The judge, however, found that the defense’s position “flies in the face of both statutory and caselaw authority” and “thwarts Marsy’s law, legislative intent, governmental and privacy interests; and most importantly is contrary to this Court’s previous findings and orders.” Responding to assertions that she didn’t order a blanket prohibition on sharing of discovery material, she said she “made numerous statements during contested discovery hearings repeatedly telling the defense that the criminal discovery process would not be used for discovery in civil cases.” Her words, she explained, are “lawful orders.”
In April 2021 discovery hearings, Olmedo stated that “Scientology is not a party to these proceedings” and that “We are not going to litigate the civil case in the criminal case nor is discovery that is relevant or more relevant to the civil case going to be a basis for obtaining discovering here in the criminal case.” She’s also rejected previous bids by the defense to obtain discovery that could be helpful to Masterson and the church in the civil suit, including a demand for a number of items she found “had nothing to do with the criminal case.” She wrote in the ruling, which cites a transcript of the August 2021 hearing, “It appears to the Court that not only is defendant trying to obtain material that would be helpful in the civil case, it appears to the Court that defendant is using the criminal process to try to obtain materials that he would otherwise never be entitled to obtain in the civil case and thus, he is using the criminal process to another end than that it is to be used for.” Additionally, Olmedo stated of Masterson’s attorneys in the civil and criminal cases in a September 2022 hearing, “I am finding they are two distinct teams and have two distinct interests… So free flow of confidential information isn’t necessarily protected between the two.”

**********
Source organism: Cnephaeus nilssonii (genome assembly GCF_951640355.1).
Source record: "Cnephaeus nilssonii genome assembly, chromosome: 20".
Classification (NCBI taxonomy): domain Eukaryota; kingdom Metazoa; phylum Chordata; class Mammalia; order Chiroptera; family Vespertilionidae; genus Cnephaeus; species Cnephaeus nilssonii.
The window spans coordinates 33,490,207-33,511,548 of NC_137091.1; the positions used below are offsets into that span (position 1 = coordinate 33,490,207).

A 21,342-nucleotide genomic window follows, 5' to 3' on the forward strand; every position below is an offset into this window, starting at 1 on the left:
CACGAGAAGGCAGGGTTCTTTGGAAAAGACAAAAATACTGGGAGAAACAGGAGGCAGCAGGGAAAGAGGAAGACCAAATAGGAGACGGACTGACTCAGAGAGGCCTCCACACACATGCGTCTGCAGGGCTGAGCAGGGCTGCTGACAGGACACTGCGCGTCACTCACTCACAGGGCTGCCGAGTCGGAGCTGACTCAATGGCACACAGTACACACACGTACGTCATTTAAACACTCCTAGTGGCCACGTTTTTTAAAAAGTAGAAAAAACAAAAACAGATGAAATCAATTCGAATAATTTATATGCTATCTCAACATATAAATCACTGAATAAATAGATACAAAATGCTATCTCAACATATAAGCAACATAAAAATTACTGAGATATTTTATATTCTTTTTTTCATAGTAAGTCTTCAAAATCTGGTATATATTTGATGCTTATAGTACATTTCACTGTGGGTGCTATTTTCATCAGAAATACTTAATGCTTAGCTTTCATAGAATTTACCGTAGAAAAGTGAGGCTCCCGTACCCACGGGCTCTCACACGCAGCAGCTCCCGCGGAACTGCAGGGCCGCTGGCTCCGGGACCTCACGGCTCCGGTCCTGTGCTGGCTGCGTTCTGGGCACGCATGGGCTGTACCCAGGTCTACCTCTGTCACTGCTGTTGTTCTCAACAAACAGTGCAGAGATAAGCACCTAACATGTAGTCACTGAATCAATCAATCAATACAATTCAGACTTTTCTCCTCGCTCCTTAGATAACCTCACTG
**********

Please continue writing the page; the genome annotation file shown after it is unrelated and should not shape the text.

Lawyers for plaintiffs in the civil case against Masterson and the church asked for access to the leaked discovery materials to determine the information being used to harass their clients. They also moved for a court order barring parties from further sharing the documents.
While she had notice of the hearing, Podberesky didn’t appear. Olmedo said that she lacks the authority to compel her to do anything or sanction her because she’s not a party to the criminal case. Podberesky attempted to intervene earlier in Masterson’s criminal case as an “officer of the court,” arguing that the grand jury subpoena should be turned over to the defense since it could provide impeachment material. The bid was rejected. Lawyers at Podberesky’s firm have attended nearly every proceeding in the criminal case, according to Olmedo.
Mesereau, who also represented Cosby in criminal proceedings and secured an acquittal for Michael Jackson in 2005, declined to comment.
Masterson will be sentenced on Aug. 4. He faces 30 years to life in prison.